Available on the album ‘Souvenir: The Singles Collection 1979 – 2019’ via Virgin Records

http://www.omd.uk.com


ULTRAVOX Astradyne (1980)

Of ‘Astradyne’, Billy Currie told The Electricity Club: “Midge started with that strong melody, Chris’ bass was also a very strong feature. I played a piano counter melody behind. The track was so strong that we felt at ease to lengthen it with a long textural piano bit that is sort of bell-like with the metronomic bass drum beats and the violin tremolo solo… Midge came up with that final section lift taking it out of the long ARP solo. I double it! It is very celebratory at the end…”

Available on the album ‘Vienna’ via Chrysalis/EMI Records

http://www.ultravox.org.uk/


VISAGE Fade To Grey (1980)

Conceived during soundchecks under the working title of ‘Toot City’ while they were playing on Gary Numan’s first concert tour, Chris Payne, Billy Currie and Ced Sharpley had recorded the track at Genetic Studios as a souvenir keepsake. Midge Ure later came up lyrics and a melody when the track was added to the debut VISAGE album and the rest was history. Capturing the cinematic pomp of the New Romantic movement in all its glory, ‘Fade To Grey’ became a No1 hit in West Germany.

Available on the album ‘Visage’ via Polydor Records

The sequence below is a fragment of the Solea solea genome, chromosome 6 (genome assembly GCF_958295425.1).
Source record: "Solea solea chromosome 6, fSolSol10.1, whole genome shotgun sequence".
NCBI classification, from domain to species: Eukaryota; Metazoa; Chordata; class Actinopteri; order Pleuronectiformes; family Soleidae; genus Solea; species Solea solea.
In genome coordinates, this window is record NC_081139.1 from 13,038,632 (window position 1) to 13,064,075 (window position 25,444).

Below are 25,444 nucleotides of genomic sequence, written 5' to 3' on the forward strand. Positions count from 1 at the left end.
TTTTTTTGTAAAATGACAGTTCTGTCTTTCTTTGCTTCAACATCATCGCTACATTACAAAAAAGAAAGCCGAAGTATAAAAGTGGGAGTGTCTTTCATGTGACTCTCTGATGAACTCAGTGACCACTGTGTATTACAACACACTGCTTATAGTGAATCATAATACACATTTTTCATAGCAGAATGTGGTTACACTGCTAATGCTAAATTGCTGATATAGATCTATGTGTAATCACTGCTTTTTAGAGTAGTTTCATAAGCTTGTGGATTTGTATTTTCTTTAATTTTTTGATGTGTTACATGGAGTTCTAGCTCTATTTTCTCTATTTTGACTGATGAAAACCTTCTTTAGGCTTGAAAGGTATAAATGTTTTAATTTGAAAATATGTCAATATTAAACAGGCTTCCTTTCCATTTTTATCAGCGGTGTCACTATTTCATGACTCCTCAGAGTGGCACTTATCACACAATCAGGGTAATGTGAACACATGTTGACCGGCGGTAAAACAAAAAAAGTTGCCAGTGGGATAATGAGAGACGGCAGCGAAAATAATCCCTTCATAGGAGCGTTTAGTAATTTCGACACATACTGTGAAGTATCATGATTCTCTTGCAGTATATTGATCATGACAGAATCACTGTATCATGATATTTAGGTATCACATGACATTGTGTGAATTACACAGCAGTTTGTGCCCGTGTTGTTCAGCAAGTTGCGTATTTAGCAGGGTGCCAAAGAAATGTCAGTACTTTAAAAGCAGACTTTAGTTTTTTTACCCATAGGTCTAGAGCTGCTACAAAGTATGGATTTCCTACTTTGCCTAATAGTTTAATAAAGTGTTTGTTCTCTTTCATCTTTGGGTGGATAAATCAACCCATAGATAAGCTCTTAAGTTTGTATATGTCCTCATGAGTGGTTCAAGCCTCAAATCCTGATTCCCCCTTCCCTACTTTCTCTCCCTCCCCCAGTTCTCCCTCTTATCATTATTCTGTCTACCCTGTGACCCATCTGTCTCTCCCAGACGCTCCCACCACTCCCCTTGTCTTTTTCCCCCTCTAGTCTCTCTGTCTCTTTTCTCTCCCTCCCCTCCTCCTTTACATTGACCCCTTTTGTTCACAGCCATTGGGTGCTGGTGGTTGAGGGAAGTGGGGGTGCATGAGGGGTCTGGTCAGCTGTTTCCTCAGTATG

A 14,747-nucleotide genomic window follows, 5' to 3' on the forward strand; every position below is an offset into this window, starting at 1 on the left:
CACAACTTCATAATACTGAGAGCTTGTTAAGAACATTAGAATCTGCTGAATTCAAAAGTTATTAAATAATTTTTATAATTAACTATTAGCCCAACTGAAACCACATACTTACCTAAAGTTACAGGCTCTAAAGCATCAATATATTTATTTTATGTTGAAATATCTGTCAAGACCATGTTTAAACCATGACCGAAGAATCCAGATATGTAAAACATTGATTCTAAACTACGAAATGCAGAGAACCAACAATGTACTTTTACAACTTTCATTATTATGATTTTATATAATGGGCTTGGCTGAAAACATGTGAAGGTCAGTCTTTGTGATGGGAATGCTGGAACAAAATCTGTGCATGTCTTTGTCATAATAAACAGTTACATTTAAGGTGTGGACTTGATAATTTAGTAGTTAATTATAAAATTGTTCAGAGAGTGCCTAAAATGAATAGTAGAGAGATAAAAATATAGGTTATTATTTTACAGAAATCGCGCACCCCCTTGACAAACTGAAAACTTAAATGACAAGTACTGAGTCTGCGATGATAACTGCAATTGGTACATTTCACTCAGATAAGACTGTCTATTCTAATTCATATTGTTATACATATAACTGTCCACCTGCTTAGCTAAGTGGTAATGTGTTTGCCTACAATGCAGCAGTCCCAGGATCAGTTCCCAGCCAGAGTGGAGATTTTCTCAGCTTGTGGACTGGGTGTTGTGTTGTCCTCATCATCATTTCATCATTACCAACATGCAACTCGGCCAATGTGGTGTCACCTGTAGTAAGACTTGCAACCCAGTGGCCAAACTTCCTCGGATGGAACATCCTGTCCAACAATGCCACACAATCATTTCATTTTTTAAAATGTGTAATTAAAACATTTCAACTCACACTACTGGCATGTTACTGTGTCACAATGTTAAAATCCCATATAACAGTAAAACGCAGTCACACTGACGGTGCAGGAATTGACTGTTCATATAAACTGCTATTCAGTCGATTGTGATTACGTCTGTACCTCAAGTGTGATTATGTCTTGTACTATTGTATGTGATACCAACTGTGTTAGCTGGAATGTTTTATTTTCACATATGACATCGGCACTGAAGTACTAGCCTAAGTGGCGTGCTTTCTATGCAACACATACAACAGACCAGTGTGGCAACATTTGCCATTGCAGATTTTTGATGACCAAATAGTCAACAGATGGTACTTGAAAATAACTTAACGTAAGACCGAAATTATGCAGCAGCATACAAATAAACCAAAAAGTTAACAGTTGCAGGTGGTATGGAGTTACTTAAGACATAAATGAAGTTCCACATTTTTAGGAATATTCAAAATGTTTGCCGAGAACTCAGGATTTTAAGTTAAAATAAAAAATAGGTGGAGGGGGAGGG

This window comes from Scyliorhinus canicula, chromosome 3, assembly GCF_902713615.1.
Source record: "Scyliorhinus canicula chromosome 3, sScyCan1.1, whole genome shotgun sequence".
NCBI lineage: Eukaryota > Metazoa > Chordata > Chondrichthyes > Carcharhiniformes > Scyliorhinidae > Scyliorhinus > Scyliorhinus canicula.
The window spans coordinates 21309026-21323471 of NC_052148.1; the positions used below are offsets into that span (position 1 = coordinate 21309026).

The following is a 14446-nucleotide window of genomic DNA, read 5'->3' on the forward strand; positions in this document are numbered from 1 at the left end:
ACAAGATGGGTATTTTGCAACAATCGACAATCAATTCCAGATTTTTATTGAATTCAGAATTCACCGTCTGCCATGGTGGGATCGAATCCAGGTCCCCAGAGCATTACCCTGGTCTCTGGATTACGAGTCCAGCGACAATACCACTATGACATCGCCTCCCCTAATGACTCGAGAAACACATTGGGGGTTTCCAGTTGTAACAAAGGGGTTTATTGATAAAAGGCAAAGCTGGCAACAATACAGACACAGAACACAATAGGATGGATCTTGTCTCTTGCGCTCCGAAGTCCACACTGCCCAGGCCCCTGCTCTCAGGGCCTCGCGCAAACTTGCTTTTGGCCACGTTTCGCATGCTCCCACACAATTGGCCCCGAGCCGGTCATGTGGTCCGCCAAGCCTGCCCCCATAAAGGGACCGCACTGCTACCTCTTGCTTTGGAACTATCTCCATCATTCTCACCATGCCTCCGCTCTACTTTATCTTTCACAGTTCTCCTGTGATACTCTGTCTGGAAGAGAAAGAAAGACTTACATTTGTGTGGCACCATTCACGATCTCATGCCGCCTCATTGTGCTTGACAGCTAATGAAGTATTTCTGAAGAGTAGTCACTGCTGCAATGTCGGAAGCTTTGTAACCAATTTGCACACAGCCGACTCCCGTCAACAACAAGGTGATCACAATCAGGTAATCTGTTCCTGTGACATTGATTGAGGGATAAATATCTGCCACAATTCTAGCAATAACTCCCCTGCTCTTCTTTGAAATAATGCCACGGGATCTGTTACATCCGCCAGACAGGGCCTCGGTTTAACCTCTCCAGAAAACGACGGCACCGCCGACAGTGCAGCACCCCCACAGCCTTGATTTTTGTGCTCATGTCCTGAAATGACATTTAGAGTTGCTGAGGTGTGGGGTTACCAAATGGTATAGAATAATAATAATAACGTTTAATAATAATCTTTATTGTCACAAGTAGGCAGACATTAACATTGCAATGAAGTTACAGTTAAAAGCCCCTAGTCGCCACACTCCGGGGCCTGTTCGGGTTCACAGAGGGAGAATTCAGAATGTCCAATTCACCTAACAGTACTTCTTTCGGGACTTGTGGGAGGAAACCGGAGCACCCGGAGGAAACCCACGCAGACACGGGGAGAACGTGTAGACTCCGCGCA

http://www.therealvisage.com/


DEPECHE MODE New Life (1981)

Written by Vince Clarke and produced by Daniel Miller, DEPECHE MODE fulfilled the Mute label founder’s vision of a teenage pop group with synthesizers that he had imagined and conceived for SILICON TEENS. Despite its danceable bubblegum appeal and catchy synthesizer hooks, ‘New Life’ also featured some intricate folk vocal harmonies which made it quite distinct from the chanty nature of THE HUMAN LEAGUE’s ‘The Sound Of The Crowd’ which was also out at the same time.

Available on the album ‘Speak & Spell’ via Mute Records

http://www.depechemode.com/


SIMPLE MINDS Theme For Great Cities (1981)

The expansive instrumental ‘Theme for Great Cities’ was initially been given away as a freebie having initially been part of ‘Sister Feelings Call’, a seven track EP given gratis to early purchasers of SIMPLE MINDS’ breakthrough fourth album ‘Sons & Fascination’. Starting with some haunting vox humana before a combination of CAN and TANGERINE DREAM takes hold, the rhythm section covered in dub echo drove what is possibly one of the greatest synth signatures ever!

Available on the album ‘Sons & Fascination / Sister Feelings Call’ via Virgin/EMI Records

http://www.simpleminds.com


SOFT CELL Tainted Love (1981)